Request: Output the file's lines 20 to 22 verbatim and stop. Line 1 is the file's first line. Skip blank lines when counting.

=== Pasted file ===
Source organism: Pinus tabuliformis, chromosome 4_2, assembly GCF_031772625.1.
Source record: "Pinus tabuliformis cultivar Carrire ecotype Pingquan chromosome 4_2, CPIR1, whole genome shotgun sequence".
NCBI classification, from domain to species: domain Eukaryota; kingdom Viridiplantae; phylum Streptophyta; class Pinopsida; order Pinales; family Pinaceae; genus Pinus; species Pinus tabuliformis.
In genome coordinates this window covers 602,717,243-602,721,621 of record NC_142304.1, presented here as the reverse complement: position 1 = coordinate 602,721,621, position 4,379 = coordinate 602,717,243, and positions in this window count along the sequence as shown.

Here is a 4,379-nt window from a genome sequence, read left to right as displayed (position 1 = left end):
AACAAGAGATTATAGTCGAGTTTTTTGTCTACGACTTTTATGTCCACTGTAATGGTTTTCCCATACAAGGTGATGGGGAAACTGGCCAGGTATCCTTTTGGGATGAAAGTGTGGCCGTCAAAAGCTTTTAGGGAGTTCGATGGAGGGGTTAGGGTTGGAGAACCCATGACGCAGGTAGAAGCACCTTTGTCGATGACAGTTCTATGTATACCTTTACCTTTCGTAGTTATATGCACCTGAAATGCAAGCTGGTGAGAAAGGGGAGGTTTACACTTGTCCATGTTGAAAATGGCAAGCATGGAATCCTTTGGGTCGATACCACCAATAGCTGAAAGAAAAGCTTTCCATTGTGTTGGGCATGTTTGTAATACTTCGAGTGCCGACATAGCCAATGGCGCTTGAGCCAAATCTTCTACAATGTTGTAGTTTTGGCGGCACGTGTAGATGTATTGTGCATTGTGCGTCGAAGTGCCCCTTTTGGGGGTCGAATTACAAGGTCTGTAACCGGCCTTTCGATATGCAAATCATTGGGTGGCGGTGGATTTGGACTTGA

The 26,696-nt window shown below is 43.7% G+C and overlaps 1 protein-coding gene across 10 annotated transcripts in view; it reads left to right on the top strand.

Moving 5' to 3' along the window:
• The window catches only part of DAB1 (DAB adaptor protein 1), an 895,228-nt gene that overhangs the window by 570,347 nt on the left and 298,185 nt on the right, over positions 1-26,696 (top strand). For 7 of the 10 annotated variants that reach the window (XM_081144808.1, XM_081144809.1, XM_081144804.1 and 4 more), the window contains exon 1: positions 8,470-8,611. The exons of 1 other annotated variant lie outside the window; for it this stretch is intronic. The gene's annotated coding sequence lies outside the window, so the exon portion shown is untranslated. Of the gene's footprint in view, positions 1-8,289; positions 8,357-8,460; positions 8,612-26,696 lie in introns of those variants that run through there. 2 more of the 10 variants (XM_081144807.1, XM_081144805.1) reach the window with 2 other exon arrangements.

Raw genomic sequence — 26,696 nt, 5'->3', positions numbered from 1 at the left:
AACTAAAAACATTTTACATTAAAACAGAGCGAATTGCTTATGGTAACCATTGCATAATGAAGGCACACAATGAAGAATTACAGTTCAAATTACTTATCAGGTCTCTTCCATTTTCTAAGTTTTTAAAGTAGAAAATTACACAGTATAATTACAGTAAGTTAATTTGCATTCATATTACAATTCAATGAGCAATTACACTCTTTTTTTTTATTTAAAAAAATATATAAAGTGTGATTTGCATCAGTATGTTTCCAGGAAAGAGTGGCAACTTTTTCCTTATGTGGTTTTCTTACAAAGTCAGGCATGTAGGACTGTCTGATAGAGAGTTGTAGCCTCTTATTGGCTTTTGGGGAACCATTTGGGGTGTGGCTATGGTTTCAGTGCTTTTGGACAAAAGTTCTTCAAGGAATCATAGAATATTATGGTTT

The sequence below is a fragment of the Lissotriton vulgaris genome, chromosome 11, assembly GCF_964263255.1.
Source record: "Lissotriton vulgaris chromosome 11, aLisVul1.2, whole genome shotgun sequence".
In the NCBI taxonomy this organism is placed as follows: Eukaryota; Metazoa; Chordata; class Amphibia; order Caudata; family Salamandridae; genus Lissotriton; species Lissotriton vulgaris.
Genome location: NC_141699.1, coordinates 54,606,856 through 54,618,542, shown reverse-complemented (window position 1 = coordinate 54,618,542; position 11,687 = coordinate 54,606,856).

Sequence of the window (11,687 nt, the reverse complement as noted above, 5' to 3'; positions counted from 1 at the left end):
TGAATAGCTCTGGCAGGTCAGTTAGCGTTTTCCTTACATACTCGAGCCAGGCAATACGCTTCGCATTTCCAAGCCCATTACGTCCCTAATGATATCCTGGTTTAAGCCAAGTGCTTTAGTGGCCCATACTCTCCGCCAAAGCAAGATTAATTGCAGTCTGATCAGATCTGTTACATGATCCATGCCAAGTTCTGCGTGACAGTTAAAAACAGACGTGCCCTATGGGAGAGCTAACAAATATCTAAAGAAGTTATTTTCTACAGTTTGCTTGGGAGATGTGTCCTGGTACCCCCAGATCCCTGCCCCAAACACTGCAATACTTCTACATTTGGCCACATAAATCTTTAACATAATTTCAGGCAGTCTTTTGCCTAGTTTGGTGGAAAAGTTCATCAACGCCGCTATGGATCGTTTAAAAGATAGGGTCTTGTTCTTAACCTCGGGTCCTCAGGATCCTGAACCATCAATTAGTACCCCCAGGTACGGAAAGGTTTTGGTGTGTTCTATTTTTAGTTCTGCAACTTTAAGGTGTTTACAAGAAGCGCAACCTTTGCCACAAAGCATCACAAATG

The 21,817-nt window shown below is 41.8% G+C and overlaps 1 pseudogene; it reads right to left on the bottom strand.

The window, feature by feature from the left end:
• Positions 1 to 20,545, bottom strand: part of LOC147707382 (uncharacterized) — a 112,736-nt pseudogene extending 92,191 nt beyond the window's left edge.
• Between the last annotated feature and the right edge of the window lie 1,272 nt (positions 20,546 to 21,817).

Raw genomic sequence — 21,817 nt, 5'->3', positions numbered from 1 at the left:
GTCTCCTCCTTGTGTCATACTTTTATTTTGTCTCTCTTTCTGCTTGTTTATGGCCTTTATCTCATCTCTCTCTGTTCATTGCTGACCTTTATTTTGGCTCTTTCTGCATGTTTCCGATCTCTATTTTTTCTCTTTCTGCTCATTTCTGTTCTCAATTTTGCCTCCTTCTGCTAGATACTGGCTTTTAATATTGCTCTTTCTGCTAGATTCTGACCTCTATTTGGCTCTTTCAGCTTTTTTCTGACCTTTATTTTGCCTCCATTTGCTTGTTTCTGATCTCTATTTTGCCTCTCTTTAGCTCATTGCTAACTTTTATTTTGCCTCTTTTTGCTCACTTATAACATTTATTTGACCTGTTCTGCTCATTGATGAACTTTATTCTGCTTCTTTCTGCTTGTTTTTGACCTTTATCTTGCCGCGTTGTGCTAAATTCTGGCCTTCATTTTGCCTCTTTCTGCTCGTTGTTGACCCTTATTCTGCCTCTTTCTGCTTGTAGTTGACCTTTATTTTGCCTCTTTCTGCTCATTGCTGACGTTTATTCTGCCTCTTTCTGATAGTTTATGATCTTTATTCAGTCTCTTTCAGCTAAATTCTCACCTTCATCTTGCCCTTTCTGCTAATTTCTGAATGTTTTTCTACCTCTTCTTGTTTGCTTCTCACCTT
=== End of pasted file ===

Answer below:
• Positions 1 to 20,545, bottom strand: part of LOC147707382 (uncharacterized) — a 112,736-nt pseudogene extending 92,191 nt beyond the window's left edge.
• Between the last annotated feature and the right edge of the window lie 1,272 nt (positions 20,546 to 21,817).

Raw genomic sequence — 21,817 nt, 5'->3', positions numbered from 1 at the left: